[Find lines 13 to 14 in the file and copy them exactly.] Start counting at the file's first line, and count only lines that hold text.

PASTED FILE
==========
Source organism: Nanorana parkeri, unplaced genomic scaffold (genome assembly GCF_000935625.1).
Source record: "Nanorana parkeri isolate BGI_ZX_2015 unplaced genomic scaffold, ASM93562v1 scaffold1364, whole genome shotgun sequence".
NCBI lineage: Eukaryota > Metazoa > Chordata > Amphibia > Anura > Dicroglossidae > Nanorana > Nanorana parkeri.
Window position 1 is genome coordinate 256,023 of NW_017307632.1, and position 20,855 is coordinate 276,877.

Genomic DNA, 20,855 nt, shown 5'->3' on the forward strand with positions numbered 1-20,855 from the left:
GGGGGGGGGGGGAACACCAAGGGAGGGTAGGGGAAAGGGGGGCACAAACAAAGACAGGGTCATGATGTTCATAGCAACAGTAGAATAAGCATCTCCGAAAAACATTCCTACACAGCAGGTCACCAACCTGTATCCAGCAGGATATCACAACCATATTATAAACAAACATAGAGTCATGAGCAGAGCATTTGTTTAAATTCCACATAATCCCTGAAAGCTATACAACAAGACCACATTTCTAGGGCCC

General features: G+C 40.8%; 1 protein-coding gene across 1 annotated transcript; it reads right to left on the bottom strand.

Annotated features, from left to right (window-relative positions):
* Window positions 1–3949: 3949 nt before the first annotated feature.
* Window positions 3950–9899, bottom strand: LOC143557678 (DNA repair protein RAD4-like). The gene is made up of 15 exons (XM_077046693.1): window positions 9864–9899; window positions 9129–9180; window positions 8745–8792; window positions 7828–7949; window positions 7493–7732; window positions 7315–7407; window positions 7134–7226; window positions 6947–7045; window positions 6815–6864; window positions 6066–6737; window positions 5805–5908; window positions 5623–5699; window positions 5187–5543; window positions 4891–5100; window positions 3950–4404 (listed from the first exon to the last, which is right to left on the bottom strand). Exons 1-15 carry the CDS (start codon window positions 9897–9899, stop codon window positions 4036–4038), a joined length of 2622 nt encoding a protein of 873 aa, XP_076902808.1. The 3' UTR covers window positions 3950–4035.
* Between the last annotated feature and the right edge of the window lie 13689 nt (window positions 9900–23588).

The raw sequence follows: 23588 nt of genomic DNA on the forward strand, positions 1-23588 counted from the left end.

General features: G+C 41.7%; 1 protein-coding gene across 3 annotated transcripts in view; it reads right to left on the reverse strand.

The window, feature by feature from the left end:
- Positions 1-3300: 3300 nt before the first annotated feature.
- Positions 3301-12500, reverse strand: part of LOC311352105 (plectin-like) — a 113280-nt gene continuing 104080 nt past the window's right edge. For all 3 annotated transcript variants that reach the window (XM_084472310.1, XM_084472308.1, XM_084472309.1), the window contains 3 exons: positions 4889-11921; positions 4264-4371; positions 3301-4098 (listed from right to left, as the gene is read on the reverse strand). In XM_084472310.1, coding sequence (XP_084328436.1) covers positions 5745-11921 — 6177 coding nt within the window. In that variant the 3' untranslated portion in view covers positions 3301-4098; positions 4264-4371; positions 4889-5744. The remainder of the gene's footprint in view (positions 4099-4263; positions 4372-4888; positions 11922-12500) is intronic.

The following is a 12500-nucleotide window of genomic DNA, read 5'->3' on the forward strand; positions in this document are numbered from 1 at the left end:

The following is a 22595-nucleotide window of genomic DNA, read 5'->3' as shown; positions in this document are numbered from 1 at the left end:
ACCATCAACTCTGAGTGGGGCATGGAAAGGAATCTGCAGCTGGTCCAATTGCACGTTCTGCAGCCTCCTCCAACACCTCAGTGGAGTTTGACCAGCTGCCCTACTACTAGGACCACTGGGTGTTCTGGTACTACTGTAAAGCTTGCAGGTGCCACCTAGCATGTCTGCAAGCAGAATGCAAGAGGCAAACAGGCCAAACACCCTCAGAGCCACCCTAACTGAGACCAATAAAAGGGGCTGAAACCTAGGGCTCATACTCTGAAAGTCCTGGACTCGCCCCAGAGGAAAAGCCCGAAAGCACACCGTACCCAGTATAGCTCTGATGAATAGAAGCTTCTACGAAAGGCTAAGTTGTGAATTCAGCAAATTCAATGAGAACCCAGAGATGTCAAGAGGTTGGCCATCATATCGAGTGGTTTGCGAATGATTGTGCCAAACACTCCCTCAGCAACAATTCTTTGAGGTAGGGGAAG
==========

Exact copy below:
General features: G+C 41.7%; 1 protein-coding gene across 3 annotated transcripts in view; it reads right to left on the reverse strand.

The window, feature by feature from the left end: